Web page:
The word translated "elder" simply meant an older person.

The role of elders is crucial in organic church. However, the idea of what the word “elder” means has been so distorted by history that we need to clear up some misconceptions before we can even talk about what elders do and how they play an essential role in the Church. So this will be a brief, two part series. In this post, I’ll talk about how the word “elder” was used in the Early Church. In the next post, I’ll discuss the important role elders played and how they reproduced themselves organically.

The New Testament word for elder is one of those words whose meaning has been severely distorted by history. In the nearly 2,000 intervening years, we have significantly wandered away from the meaning of “elder” as it was used in the New Testament. I discussed this issue of changing meaning in a recent post When Words Get Ruined. Here is a “definition” from Bible Study, of the Greek word presbuteros which we translate as the word “elder.”


1.       elder, of age,

a.       the elder of two people

b.      advanced in life, an elder, a senior

1.       forefathers

2.       a term of rank or office

a.       among the Jews

i.       members of the great council or Sanhedrin (because in early times the rulers of the people, judges, etc., were selected from elderly men)

ii.       of those who in separate cities managed public affairs and administered justice

b.      among the Christians, those who presided over the assemblies (or churches) The NT uses the term bishop, elders, and presbyters interchangeably

c.       the twenty four members of the heavenly Sanhedrin or court seated on thrones around the throne of God

This definition is a mixture of correct definition and history with some dangerous historical anachronisms added in. Of particular interest is definition 2b: “A term of rank or office,” and “Among the Christians, those who “presided over” the assemblies (or churches) The NT uses the term bishop, elders, and presbyters interchangeably.”

It is true that the word episkopos, or bishop (an overseer, one who watches over) is used interchangeably with presbuteros, an elder. However, the idea that such people “preside over” the assemblies, is not quite on the mark. What is happening here is that we have transposed our current non-biblical church structure and culture onto the text. We are interpreting the New Testament through what we currently do, instead of basing what we do completely on the New Testament in its historical context. This is a dangerous hermeneutical practice.

Let’s look at the actually meaning of the word presbuteros. It means literally, someone who is older or more mature. That’s the way it was used in the New Testament. But, it was used metaphorically. It doesn’t necessarily mean whoever is advanced in years, but someone advanced in spiritual maturity. It is simply someone who is spiritually mature. This idea that it was a “rank or office” and that such a person would “preside over” another Christian would completely mystify the original readers of the New Testament. It probably would have offended the very early believers.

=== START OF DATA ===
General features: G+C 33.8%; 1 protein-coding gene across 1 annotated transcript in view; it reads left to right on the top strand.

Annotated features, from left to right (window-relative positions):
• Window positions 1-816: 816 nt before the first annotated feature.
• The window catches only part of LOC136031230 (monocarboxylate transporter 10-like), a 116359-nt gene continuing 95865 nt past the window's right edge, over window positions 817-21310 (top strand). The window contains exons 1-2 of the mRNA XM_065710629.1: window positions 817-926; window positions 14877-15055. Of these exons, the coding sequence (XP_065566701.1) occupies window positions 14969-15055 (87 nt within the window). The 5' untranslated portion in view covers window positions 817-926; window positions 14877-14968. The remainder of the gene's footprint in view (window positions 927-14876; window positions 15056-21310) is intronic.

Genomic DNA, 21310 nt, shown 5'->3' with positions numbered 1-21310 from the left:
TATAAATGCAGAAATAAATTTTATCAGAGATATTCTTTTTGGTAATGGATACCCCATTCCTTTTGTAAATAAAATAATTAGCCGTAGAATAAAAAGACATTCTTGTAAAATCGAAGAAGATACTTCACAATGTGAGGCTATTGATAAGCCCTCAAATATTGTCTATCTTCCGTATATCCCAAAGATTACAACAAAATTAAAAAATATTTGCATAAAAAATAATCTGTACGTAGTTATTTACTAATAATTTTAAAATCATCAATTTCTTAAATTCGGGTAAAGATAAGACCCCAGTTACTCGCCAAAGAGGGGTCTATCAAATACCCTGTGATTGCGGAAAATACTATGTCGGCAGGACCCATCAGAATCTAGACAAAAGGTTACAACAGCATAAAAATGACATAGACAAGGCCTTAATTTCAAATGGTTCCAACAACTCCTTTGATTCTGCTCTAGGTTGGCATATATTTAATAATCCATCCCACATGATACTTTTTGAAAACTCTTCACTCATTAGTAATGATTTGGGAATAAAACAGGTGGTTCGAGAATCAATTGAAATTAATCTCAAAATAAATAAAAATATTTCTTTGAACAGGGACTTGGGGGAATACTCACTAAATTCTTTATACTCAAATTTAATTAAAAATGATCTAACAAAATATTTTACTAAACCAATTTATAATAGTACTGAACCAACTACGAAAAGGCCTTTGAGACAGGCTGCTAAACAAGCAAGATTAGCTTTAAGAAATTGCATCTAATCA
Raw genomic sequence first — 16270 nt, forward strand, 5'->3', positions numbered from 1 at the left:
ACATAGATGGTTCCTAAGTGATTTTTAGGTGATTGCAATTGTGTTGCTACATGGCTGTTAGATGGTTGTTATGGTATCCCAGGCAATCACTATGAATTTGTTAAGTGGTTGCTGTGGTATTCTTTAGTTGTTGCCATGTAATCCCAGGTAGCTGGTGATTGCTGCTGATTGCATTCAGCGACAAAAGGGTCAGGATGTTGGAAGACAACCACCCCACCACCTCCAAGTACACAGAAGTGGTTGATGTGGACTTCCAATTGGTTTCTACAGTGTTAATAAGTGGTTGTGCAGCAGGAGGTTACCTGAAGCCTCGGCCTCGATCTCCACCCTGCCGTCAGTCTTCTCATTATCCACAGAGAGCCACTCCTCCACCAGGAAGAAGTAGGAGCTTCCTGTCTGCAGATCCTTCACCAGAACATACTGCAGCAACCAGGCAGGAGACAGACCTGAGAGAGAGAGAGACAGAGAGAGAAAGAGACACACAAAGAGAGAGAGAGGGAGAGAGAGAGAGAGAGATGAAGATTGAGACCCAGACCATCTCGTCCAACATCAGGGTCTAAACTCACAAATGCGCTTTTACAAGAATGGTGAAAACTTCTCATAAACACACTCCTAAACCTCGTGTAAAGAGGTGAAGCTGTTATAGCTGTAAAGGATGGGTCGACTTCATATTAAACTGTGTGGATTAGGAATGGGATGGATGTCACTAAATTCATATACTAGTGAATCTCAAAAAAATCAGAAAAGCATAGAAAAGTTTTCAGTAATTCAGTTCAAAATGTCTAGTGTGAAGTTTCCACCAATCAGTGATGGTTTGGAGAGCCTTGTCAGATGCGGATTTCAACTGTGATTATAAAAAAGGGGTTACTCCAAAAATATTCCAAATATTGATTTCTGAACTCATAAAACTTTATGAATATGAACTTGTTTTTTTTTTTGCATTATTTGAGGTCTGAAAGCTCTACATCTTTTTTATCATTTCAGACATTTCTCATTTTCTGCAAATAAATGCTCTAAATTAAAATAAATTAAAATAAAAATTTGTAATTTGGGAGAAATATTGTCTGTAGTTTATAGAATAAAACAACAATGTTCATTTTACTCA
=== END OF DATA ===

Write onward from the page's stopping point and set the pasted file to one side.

From the perspective of Jesus statements about leadership in Luke 22: 24-27 to have a “rank or office” would be akin to having a rank or office like a “king” among the Gentiles. And to “preside over” is just a nicer way of saying “lord over.” Christians aren’t supposed to lord over, preside over, or even lead. They are supposed to serve. And, they do it not from a position “over” but from a position of weakness, that of a child or slave. Just read Jesus’ actual statements. Keep in mind that this rebuke by Jesus was precipitated by the disciples trying to set up a primitive hierarchy where some disciples were greater than others. For more on this see my post Leadership???.

Whatever an elder did, in the Early Church, it was not from an office or rank; that’s Gentile behavior which Jesus warned us away from. In other words, it’s the way the world works; worldly behavior. Further, it was not even done from higher, but non-titular, status where one could “preside over.” Again, that’s what Jesus told us not to do. In fact, anything a more mature person, an elder, was going to do had to come without rank or power, but rather from a position of weakness. In the words of Jesus, But you are not to be like that. Instead, the greatest among you should be like the youngest, and the one who rules like the one who serves” (Lk. 22:26).

An elder, then, is a more mature Christian. And such a mature Christian would use their maturity to serve others, coming from a position of humility and weakness, not from any position of apparent strength, title, power or positional authority. To do otherwise would be to set aside Jesus strict instructions about how “greater” (i.e. more mature) people were to behave. In my next post I’ll talk about how such people actually behaved and the important role they play in organic church.

  • Why do you think we have turned elders into people having positions of power, title and rank?
  • How can someone who is more mature actually help another from a position of powerlessness and weakness? Can someone help another if they don’t have the power to control their behavior?
  • Can you see why reading the New Testament through the lens of our current practice instead of reading our current practice through the lens of the New Testament can be dangerous?
  • Has it ever occurred to you to try to analyze our current church practice through what Jesus said in Luke 22: 24-27? And, can you see why, if we do so, we must be careful to read it through the actual historical lens of the New Testament, not through the lens of our current church culture and practice?
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